January 14, 2016
Barriers Communicators Face #10 - Blind Spots
Written by: David Grossman
You’re set on improving communication in your organization. You recognize barriers to effective leadership communication and work to push past them for a clear line of sight to engaged, motivated employees, productivity, shared understanding and profits.
What you may not expect is that you could also be one of your biggest barriers.
How could you be getting in your own way?
It’s most likely through blind spots. They’re things that are unknown to us yet obvious to others – areas of our vision we’re not able to see. Blind spots cause us to send signals we don’t intend, limiting our ability to effectively communicate.
There are a number of common blind spots but there are a few that top my list. If they apply to you, you might find yourself:
• Doing it alone: You think you can do it all without any help because your great work as an individual got you to where you are.
• Believing you’re always right: Ignoring others’ ideas and thoughts not only makes them feel undervalued, but it also limits your ability to succeed.
• Unwilling to admit when you’re wrong: Not being able to own up to mistakes or miscalculations is a sure-fire way to kill your credibility and trustworthiness.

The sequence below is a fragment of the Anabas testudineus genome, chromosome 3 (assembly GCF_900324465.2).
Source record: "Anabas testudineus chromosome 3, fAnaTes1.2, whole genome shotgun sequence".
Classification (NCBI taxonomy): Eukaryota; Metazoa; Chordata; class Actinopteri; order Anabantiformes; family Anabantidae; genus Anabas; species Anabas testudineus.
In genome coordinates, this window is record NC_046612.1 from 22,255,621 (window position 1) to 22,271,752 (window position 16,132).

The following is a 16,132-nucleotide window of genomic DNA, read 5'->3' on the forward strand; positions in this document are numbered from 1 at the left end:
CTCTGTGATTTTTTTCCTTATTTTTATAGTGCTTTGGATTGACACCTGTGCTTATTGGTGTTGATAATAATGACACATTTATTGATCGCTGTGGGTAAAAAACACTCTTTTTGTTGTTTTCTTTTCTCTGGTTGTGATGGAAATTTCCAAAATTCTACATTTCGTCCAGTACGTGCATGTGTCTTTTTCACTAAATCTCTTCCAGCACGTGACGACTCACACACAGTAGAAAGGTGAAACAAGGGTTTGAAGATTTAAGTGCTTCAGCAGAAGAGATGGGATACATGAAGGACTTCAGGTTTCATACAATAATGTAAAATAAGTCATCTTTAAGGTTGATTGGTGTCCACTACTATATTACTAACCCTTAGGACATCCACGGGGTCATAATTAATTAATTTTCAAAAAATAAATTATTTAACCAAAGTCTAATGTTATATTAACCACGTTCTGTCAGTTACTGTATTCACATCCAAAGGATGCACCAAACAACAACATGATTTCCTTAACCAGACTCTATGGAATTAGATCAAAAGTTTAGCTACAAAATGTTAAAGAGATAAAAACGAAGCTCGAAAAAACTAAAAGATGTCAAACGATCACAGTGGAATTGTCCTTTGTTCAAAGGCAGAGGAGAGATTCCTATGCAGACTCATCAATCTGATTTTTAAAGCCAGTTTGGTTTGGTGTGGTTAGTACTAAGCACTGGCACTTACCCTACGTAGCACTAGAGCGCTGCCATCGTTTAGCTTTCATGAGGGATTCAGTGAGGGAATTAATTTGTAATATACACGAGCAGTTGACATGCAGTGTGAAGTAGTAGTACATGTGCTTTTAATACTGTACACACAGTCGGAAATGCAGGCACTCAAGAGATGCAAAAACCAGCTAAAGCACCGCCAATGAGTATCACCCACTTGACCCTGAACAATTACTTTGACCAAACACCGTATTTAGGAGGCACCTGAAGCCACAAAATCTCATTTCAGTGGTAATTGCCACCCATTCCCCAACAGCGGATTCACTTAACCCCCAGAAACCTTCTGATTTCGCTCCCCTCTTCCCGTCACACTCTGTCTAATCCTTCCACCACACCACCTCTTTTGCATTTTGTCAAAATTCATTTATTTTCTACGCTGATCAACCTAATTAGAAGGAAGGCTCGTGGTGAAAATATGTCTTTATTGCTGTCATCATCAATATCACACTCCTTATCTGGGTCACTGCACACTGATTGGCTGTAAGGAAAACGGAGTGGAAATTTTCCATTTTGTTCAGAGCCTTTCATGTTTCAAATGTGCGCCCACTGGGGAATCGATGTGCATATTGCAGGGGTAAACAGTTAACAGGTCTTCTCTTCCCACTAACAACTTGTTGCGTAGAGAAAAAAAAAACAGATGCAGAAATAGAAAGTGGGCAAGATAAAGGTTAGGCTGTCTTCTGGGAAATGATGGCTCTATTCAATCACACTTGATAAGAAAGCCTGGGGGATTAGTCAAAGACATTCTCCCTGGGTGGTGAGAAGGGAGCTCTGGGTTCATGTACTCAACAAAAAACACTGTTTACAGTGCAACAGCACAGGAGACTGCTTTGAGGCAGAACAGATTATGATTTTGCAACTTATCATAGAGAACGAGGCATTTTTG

The only way to overcome your blind spots is through input and feedback from others. Yes, you actually need feedback to be successful.
To be most aware of your blind spots, you should surround yourself with “truth tellers,” people who shed light on company issues and behaviors not as they should be or as you would like to see them, but as they actually are.
Smart communicators ask a lot of questions to solicit feedback from employees, colleagues, and peers; questions such as:
• How are we doing at (achieving this goal)?
• What three things do I do that serve us well?
• What three things can I do to be a better communicator?
Ask. Listen. Dig for specifics. Check for understanding. If you start to feel defensive based on feedback you get, hold back from defending yourself. As you may imagine, when you’re defensive, you’re less likely to respond to and act on the comments. An emotional response to feedback is a signal that you need to further reflect on the input someone’s shared with you. If something strikes a chord, then you’ve most likely been given insight into a potential blind spot.
Who are some truth tellers that you can surround yourself with in your organization?
Learn ways to avoid making unnecessary errors. Download the free eBook, The Greatest Mistakes (You Don't Want To Make), by clicking below.
Tag(s): Leadership Communication
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